- Performance of, and opportunities provided to, students identified as gifted using value-added progress dimensions, if applicable, and other relevant measures as designated by the superintendent of public instruction.
The department shall rank each district, community school, and STEM school annually in accordance with the system developed under this section.
#6 – Performance of students identified as gifted using value-added. First, let us be clear that we fully support gifted education opportunities for children and we believe that schools should provide gifted services to identified students. The Ohio Department of Education has a website dedicated solely to Learners With Special Needs and Talents, specified as “exceptional children – children with disabilities, gifted children and limited English proficient (LEP) children.”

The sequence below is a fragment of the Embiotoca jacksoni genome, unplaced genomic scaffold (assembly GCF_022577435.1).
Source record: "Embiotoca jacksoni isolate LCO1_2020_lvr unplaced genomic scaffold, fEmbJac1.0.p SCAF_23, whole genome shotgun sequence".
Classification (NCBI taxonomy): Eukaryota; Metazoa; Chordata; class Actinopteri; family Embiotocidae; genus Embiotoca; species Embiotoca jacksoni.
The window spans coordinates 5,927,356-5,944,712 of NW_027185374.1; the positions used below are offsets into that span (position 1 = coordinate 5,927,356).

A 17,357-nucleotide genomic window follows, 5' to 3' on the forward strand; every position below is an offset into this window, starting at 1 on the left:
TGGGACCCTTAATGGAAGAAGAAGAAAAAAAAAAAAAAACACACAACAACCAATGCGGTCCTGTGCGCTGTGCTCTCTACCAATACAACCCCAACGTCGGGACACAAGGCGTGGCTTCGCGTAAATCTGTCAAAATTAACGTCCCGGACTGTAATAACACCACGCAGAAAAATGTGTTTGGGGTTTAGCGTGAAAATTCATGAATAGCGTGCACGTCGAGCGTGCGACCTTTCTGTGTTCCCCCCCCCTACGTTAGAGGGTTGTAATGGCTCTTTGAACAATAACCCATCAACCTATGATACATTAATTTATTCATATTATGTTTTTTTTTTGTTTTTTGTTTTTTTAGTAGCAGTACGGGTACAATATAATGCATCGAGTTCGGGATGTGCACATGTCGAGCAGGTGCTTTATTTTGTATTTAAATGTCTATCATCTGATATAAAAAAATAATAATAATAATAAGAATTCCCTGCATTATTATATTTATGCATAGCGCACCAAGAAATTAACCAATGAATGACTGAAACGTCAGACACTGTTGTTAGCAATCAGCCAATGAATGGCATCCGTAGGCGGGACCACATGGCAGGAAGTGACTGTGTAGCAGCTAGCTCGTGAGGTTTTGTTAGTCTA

To be 100% clear, we support gifted education and the funding of gifted education programs, just like the Governor. Governor Strickland, that is.
You have to understand, the inclusion of this ranking criterion is no more than a smokescreen deployed by Ohio’s GOP to make you think they give a damn about the Ohio’s highest achieving students. In reality, they don’t care about the education these students who will easily pass the state tests. They don’t care about extending their learning opportunities by categorizing specific state funds for districts to implement programs for all special needs children. In May, we posted about some of this in Kasich Cuts Funding for “Best and Brightest” in Ohio.